The Future of Brand Marketing: Virtual Influencers

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The Future of Brand Marketing: Virtual Influencers
20 Sep 2022
5 min read

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Over the past few years, the creator economy has seen a dramatic increase in popularity. More than 50 million people consider themselves to be content creators. Many people have made a career out of a hobby they started in their bedroom. Influencer marketing is a powerful tool in today's digital age. Its projected value is $16.4 billion by 2022. 68% of marketers plan to increase their influencer marketing budget over the next 12 months, with 33% spending at most $50K. With the advancement of technology, a new breed has emerged. There are no real influencers. These fictional characters (Virtual Influencers) are used by some of the most prominent names in fashion and tech, including Nike, Balmain, and Samsung. They will be featured in Vogue, photographed with Bella Hadid, and attend fashion shows with Prada. Luxury fashion brands were the first to embrace virtual influencers as a trend. Balmain's fashion army in 2018 included virtual models Margot, Shudu, and Zhi. Fenty Beauty collaborated with Shudu Gram, who now has 231k followers on Instagram.

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CGI influencers, or virtual influencers, are computer-generated 'people' that have the characteristics, features, and personalities of real people. They are created by clever people, whether they be brands or individuals with an eye for technology. Their faces remain anonymous. These creators are responsible to grow their Instagram accounts and mold these virtual figures into the influential personalities and influencers they have become.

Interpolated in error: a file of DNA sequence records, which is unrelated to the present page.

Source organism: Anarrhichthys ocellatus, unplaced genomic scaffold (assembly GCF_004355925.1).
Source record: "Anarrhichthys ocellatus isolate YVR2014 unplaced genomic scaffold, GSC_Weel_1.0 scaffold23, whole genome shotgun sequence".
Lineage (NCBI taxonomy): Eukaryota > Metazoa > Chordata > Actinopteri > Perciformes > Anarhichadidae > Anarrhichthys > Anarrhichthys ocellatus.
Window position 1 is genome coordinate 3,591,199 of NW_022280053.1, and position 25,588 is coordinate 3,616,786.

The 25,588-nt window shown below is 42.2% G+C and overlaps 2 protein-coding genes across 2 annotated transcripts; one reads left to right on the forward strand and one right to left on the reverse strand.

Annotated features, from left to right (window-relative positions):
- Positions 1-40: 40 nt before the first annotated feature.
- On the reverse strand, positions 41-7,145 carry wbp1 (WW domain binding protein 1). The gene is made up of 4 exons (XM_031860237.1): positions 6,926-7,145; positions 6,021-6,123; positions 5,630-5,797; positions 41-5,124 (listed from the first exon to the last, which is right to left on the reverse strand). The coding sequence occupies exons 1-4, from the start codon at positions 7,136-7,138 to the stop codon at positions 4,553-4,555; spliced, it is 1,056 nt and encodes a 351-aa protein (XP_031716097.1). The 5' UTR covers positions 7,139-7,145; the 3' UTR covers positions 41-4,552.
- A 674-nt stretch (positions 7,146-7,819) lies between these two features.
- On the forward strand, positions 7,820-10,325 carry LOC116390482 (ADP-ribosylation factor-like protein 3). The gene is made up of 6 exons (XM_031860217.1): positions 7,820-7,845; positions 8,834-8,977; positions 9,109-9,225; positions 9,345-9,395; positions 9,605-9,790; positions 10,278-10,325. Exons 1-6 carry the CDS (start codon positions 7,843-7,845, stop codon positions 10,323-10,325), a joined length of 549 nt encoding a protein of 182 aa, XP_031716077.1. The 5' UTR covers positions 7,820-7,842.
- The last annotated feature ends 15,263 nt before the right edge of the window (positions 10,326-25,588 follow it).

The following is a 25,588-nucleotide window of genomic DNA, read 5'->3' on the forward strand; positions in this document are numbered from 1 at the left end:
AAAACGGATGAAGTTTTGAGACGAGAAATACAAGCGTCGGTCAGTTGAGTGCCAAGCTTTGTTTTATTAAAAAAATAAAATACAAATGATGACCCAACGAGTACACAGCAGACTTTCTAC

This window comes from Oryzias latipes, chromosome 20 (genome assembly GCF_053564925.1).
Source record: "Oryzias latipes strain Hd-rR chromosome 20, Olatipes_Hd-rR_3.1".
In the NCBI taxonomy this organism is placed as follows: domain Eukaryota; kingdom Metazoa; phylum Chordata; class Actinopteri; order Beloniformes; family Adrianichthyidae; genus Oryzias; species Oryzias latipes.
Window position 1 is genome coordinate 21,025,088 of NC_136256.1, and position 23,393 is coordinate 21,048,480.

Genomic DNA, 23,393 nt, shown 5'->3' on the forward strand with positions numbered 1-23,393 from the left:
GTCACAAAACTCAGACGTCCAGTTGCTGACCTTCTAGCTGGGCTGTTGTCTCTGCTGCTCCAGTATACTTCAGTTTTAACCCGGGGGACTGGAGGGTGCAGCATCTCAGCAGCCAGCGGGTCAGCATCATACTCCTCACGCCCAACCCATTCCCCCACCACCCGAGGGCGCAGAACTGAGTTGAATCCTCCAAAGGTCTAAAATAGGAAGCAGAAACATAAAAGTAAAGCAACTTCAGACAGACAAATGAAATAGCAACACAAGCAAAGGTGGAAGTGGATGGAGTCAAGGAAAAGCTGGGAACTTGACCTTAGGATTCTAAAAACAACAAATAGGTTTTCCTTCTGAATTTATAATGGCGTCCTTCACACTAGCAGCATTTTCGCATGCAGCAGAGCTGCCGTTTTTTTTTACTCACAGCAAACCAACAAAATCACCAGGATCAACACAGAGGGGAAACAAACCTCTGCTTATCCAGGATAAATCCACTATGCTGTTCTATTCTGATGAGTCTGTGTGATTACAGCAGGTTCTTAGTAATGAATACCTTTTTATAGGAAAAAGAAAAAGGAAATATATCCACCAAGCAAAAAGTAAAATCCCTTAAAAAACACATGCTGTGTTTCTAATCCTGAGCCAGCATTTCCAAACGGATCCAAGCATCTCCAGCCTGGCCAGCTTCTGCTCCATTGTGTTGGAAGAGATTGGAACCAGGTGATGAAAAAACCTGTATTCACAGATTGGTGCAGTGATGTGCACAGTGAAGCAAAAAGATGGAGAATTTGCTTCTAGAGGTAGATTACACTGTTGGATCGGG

Lil Miquela, a Brazilian-American beauty aged 19, has 3M Instagram followers, 3.6M TikTok followers, and 30K Twitter followers. Many magazine covers featured her work with high-profile brands such as Calvin Klein, Dior and Prada. Miquela also released " not Mine" in 2017, and premiered her first music video, " hard feelings", at Lollapazoola’s online festival. This is not unusual considering the popularity of influencer marketing.

This might seem like a surprise, but Miquela isn’t real. She was actually created by Brud, a Los Angeles-based startup.

Lil Miquela is one of the many rising virtual influencers of the new age of social media marketing. A digital creation that behaves just like a human being, can perform the same tasks as real influencers such as models and sports stars.

Virtual Influencers Are On The Rise

Computer-generated characters such as Lil Miquela weren't often encountered before 2018. They have been prominently featured in numerous marketing campaigns since the boom of the "virtual person" industry. 2020 has seen the World Health Organization (WHO). teamed up Knox Frost, a virtual influencer based in Atlanta, is here to raise awareness and funds for the coronavirus. COVID-19 Solidarity Response Fund, as described on Buzzfeed.

Lu do Magalu a Brazilian virtual spokesman, has used her vastly growing social media platforms to promote reviews, product advice, and updates about Magalu since 2009. Magalu made a $552M profit 10 years later.

In Singapore, PUMA signed a partnership in early 2020 with Maya. She was named "official PUMA gal" and she starred alongside Singaporean actor Tosh Zhu in the campaign. Ava Lee-Graham, a local virtual influencer, also joined BHG to take over the company's Instagram account in order to promote their in-house labels.